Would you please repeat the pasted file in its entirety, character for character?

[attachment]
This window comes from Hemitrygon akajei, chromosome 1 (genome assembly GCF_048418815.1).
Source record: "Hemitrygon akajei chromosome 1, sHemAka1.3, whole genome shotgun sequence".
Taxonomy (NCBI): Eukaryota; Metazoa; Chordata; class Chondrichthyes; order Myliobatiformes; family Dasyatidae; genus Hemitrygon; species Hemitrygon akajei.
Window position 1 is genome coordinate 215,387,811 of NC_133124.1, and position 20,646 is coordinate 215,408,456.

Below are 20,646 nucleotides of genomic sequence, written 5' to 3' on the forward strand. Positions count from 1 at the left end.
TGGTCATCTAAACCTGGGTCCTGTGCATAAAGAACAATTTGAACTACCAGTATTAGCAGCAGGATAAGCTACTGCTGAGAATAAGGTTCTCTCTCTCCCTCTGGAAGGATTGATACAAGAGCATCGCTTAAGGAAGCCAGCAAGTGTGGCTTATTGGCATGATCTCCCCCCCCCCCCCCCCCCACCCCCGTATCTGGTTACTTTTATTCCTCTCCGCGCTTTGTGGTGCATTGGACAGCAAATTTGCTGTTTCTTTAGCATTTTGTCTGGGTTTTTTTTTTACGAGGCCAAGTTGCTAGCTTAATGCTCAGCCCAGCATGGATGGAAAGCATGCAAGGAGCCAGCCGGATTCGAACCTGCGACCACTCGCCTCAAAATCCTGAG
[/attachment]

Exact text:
This window comes from Hemitrygon akajei, chromosome 1 (genome assembly GCF_048418815.1).
Source record: "Hemitrygon akajei chromosome 1, sHemAka1.3, whole genome shotgun sequence".
Taxonomy (NCBI): Eukaryota; Metazoa; Chordata; class Chondrichthyes; order Myliobatiformes; family Dasyatidae; genus Hemitrygon; species Hemitrygon akajei.
Window position 1 is genome coordinate 215,387,811 of NC_133124.1, and position 20,646 is coordinate 215,408,456.

Below are 20,646 nucleotides of genomic sequence, written 5' to 3' on the forward strand. Positions count from 1 at the left end.
TGGTCATCTAAACCTGGGTCCTGTGCATAAAGAACAATTTGAACTACCAGTATTAGCAGCAGGATAAGCTACTGCTGAGAATAAGGTTCTCTCTCTCCCTCTGGAAGGATTGATACAAGAGCATCGCTTAAGGAAGCCAGCAAGTGTGGCTTATTGGCATGATCTCCCCCCCCCCCCCCCCCCACCCCCGTATCTGGTTACTTTTATTCCTCTCCGCGCTTTGTGGTGCATTGGACAGCAAATTTGCTGTTTCTTTAGCATTTTGTCTGGGTTTTTTTTTTACGAGGCCAAGTTGCTAGCTTAATGCTCAGCCCAGCATGGATGGAAAGCATGCAAGGAGCCAGCCGGATTCGAACCTGCGACCACTCGCCTCAAAATCCTGAG